A survey in Juhapura (a Muslim ghetto) and Rakhial by Samerth, a non-governmental organisation, found that riot-affected people's incomes fell by more than a third, on average. More than 20 per cent had to change their occupation because they lost their equipment in the riots. Six of ten migrations to ghettos took place after communal riots. Of those who shifted, 68 per cent were Muslim. The largest shift was during last year's riots. Of those who migrated to the ghettos since 1969, 43 per cent moved in 2002-03. "Communities live separately in several cities, towns and villages. But the difference here is that it is not out of choice. People are forced to move," says Bhabani Das of Samerth.
Segregation is not confined to the poor and middle classes. Even the elite areas of Ahmedabad are ghettoised. Muslims cannot buy an apartment in most middle-class or upper-class buildings. "There are only a few buildings in areas like Paldi or Navrangpura that will allow Muslims. But in most other places like Satellite, C.G. Road, Drive In or Vastrapur, no one will sell an apartment or a shop to a Muslim," says Prof. Shamsi. Property prices in elite areas are also higher for Muslims. "The price for my house is double that of a flat in a Hindu building just around the corner. Space for Muslims is very limited. So there is a premium on it," he says.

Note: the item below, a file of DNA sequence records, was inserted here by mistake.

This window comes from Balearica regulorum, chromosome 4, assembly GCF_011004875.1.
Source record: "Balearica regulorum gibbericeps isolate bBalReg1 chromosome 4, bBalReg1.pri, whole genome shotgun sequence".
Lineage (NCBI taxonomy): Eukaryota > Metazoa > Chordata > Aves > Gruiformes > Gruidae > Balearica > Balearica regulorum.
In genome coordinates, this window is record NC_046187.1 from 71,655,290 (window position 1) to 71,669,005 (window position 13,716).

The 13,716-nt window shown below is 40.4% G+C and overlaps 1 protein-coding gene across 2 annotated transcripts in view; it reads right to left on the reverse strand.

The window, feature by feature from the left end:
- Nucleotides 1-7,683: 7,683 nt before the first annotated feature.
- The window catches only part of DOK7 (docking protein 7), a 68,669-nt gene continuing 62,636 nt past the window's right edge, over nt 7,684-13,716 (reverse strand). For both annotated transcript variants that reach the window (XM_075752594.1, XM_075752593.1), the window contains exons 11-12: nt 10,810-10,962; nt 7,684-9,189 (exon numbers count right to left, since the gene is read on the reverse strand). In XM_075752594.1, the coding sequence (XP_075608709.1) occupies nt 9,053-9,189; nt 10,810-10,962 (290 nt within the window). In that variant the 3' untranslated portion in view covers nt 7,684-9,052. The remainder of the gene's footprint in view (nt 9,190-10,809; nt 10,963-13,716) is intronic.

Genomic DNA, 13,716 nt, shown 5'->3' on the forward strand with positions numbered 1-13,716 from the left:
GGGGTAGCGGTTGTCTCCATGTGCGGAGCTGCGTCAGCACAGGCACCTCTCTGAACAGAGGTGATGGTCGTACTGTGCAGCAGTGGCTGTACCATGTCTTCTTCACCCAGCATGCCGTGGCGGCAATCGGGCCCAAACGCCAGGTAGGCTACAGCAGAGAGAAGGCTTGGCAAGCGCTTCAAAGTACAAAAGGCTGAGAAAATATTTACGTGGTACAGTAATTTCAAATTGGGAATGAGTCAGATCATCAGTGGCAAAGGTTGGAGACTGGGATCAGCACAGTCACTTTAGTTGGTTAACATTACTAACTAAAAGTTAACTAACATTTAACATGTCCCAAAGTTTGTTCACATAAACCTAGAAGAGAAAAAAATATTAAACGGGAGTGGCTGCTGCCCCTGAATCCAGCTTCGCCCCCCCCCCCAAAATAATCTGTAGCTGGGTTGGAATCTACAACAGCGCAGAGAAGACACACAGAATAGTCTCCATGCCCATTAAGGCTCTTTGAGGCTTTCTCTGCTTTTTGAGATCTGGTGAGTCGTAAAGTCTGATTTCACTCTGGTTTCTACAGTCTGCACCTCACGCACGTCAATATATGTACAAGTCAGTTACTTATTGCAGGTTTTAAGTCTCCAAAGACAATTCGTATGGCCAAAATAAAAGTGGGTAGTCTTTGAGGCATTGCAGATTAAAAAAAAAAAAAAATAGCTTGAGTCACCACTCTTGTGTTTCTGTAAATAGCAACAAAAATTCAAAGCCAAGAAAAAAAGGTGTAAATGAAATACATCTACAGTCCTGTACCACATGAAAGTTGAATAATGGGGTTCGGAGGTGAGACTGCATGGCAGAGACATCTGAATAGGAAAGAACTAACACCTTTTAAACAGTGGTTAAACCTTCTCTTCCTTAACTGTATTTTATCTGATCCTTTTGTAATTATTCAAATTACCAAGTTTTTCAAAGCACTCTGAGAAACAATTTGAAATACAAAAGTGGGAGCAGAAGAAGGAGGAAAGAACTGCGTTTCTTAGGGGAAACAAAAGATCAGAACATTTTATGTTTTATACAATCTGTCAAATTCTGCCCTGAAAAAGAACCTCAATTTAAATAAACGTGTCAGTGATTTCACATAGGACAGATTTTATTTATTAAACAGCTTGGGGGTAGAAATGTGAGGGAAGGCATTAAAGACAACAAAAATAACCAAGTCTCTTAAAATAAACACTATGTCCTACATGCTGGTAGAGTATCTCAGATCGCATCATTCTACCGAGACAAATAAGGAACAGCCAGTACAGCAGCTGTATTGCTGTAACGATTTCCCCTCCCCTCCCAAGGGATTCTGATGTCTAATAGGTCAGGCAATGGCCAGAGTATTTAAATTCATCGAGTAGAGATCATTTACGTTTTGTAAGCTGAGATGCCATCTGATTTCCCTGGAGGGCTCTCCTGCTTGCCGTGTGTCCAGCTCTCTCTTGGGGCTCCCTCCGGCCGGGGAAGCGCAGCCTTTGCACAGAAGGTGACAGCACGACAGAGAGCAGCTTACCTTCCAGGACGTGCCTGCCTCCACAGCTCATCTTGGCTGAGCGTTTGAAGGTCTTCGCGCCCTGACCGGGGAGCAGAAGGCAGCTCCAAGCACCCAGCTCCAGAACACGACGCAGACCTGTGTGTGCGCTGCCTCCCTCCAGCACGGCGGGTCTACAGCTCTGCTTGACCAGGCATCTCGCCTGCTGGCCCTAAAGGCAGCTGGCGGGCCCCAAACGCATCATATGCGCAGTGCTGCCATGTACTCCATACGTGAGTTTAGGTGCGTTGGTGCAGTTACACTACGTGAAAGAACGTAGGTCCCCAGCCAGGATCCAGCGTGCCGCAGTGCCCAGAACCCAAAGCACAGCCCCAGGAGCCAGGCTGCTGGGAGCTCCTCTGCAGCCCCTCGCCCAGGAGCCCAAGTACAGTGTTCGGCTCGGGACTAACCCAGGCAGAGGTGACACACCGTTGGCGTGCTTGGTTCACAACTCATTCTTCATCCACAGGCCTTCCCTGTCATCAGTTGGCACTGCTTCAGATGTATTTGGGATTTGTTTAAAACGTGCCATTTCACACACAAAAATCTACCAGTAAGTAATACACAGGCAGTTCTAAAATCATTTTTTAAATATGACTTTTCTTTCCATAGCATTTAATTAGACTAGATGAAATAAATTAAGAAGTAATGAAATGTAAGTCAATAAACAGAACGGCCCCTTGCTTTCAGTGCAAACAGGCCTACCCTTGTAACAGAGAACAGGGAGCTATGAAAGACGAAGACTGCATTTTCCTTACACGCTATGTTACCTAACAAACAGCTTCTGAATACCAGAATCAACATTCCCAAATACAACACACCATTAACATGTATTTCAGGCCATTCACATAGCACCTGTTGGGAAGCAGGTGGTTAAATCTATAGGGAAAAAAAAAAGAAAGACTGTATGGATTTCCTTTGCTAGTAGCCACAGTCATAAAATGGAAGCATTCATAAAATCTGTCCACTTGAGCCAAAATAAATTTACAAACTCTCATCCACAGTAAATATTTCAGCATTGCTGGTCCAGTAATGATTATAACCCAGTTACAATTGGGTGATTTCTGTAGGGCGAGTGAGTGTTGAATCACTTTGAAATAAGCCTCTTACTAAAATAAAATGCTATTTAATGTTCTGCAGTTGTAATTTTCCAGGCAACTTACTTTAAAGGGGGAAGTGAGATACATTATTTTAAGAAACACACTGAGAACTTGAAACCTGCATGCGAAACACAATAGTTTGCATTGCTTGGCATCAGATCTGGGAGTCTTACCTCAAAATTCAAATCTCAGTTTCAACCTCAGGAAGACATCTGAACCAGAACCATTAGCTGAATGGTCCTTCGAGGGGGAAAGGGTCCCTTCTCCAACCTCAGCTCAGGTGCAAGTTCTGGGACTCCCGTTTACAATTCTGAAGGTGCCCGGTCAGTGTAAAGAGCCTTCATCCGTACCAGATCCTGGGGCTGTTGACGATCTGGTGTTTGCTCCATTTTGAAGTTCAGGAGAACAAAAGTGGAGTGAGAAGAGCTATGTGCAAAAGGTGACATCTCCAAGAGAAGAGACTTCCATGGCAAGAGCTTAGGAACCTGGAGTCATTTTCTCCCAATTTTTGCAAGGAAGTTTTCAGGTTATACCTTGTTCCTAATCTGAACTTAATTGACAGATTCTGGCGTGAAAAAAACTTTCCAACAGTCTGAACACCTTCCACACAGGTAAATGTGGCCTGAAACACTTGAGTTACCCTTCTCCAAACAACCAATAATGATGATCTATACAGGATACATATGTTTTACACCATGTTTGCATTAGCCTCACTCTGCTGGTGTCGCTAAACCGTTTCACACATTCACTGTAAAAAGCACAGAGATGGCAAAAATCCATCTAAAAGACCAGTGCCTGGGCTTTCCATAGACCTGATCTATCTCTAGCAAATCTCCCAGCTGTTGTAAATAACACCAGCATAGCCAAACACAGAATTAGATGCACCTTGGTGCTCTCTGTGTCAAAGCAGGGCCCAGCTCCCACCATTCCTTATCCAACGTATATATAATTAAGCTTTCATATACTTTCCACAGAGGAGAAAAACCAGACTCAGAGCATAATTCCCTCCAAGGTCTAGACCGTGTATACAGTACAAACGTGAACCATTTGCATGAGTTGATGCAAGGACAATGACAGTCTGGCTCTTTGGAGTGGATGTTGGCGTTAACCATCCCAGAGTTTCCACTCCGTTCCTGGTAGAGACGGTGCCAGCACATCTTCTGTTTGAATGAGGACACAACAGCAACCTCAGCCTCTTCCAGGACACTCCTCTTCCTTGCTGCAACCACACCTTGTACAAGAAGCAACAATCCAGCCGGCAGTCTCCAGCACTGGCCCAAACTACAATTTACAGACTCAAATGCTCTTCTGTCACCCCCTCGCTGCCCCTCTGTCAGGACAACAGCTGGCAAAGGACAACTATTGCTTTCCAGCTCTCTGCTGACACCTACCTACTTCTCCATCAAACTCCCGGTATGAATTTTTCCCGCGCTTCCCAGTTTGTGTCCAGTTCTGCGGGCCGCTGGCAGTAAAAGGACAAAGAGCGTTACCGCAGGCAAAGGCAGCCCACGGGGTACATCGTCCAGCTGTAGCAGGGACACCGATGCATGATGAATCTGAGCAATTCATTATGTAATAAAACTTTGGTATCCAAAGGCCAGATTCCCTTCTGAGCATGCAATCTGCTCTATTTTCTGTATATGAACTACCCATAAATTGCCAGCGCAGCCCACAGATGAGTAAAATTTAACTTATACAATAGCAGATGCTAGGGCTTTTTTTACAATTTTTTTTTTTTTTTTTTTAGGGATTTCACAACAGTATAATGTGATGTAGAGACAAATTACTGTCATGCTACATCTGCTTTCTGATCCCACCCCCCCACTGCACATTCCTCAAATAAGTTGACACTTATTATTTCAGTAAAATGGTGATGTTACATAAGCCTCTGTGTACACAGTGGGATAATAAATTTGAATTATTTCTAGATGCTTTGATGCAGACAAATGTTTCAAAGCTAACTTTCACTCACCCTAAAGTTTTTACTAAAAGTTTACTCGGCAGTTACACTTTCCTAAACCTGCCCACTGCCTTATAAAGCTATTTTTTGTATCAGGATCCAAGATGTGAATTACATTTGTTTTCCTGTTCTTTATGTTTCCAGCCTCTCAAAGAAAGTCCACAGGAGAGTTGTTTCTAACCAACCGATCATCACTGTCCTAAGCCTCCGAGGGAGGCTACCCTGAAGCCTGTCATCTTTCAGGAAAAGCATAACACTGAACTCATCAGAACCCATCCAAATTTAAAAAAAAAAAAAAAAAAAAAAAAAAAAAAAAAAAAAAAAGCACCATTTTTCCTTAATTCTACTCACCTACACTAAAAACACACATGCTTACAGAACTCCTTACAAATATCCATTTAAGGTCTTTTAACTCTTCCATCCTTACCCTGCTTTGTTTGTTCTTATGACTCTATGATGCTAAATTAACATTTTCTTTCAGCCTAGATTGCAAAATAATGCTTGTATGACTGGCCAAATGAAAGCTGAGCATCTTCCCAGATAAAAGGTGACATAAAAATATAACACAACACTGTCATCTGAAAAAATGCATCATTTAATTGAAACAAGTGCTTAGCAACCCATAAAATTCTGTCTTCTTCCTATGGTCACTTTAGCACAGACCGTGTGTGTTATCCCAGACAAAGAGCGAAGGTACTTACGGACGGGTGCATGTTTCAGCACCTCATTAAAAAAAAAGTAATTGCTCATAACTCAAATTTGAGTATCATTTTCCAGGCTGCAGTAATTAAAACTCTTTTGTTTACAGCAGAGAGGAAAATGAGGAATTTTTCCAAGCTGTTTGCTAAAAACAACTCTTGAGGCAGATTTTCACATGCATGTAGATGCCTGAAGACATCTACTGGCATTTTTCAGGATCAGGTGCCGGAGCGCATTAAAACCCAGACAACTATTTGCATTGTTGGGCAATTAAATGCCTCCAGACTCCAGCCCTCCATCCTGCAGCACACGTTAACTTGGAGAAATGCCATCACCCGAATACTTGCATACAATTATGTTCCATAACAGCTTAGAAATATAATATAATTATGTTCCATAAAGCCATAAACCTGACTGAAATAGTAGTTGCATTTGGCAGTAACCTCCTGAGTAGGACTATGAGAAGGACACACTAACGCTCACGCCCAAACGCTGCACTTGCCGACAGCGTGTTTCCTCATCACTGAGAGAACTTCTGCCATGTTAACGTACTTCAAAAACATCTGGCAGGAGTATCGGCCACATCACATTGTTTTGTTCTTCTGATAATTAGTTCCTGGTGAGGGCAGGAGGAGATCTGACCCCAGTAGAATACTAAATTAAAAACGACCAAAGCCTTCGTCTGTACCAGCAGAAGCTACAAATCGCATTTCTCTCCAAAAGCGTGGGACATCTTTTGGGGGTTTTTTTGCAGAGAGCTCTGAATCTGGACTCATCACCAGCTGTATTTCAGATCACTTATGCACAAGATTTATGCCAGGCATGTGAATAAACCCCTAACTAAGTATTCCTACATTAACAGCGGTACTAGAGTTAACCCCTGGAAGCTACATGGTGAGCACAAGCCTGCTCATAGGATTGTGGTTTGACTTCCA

Every round of riots has sharpened the divisions. Pervin and Parul share a lot in common. They are friends who work in the same office. They live in the same part of Ahmedabad. But they refuse to visit each other's homes. "We live on either side of the border. Parul in Vejalpur, and I in Juhapura. We take the same bus to work. But Pervin won't come to my house. They call Juhapura mini-Pakistan. Actually, working people like me live here," says Pervin.